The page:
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Detection of unhealthy communication patterns in romantic relationships




Smith, Amy D., author
Quirk, Kelley, advisor
Faw, Meara, committee member
Harvey, Ashley, committee member
Lucas-Thompson, Rachel, committee member

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Unhealthy communication expressions are predictive of distress and poor functioning in romantic relationships yet the ability to detect these expressions is understudied. Study 1 presents the validation of a new procedure allowing for the objective assessment of detection abilities producing a final set of 15 videos (11 unhealthy interactions and 4 neutral conflict interactions). Six real-life couples volunteered to film four two-minute videos each for the creation of this procedure. Each couple was asked to portray three interactions including an assigned unhealthy communication expression and one neutral interaction on topics of their choice. The total sample of 24 videos were viewed by Gottman Couple Therapy Level 1 or Level 2 certified couples' therapists currently enrolled in or recently graduated from a COAMFTE-accredited Marriage and Family Therapy graduate program. Each therapist rated the videos on whether the video showed unhealthy communication expressions, their concern for the relationship based on the interaction, and the level of satisfaction they perceived the couple had with their relationship. Nine videos failed to be validated with two videos having contradictory ratings in their portrayal of unhealthy communication patterns from what was intended, two for having low levels of internal reliability related to concern for the relationship, two for ratings of level of concern inconsistent with the hypothesis, and three for ratings of level of satisfaction inconsistent with the hypothesis. Implications for the use of this procedure in future research are provided. In Study 2, binary logistic regression models were used to explore individual level predictors of observed detection abilities based on four of the videos validated in Study 1. Participants were asked to view the series of four videos, two of which portrayed unhealthy communication patterns and two of which portrayed neutral conflict interactions. Based on Social Learning Theory and documented errors in directed attention, three early childhood variables (attachment, interparental conflict, and betrayal trauma) and two attention related variables (dissociation and mindfulness) were tested. Results revealed that self-blame related to interparental conflict predicted lower detection abilities, including both over- and under-detection and trait dissociation predicted under-detection. Attachment anxiety, attachment avoidance, betrayal trauma, and trait mindfulness were not significant predictors of detection ability. A discussion of the findings and implications for future research are provided. Study 3 was designed to evaluate the effectiveness of a mindfulness-based relationship education program for individuals at improving the ability to form healthy relationships including the ability to detect early warning signs of unhealthy relationships, confidence in making decisions in relationships, use of skillful communication, and relationship satisfaction. . Participants were undergraduate students currently enrolled in a college course on intervention and prevention programs and were randomly assigned to two conditions: (1) relationship education program with a mindfulness component or (2) standard relationship education program. Repeated-measures ANOVAs revealed significant pre-/post-test differences related to confidence in the ability to detect early warning signs of unhealthy relationship functioning and trend level differences in confidence in decision making and skillful communication. No significant differences were found between groups. Implications for future research are provided.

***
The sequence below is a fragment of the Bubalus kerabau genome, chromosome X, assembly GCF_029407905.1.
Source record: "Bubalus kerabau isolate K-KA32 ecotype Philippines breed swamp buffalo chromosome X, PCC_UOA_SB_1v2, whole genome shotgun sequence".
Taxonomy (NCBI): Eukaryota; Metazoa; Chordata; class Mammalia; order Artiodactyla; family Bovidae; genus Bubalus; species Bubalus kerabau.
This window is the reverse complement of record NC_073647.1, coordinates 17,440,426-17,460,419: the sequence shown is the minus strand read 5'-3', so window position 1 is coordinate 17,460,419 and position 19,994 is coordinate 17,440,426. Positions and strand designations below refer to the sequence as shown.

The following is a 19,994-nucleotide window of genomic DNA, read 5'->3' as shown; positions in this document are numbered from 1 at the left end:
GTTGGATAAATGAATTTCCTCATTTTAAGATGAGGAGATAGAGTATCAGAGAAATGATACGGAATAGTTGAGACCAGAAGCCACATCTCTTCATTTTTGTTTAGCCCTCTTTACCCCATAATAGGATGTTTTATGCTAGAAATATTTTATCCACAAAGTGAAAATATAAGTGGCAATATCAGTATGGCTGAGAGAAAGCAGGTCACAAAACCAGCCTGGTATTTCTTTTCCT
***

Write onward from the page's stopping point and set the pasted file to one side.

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four horsemen
relationship education
unhealthy communication patterns
danger signs
romantic relationships


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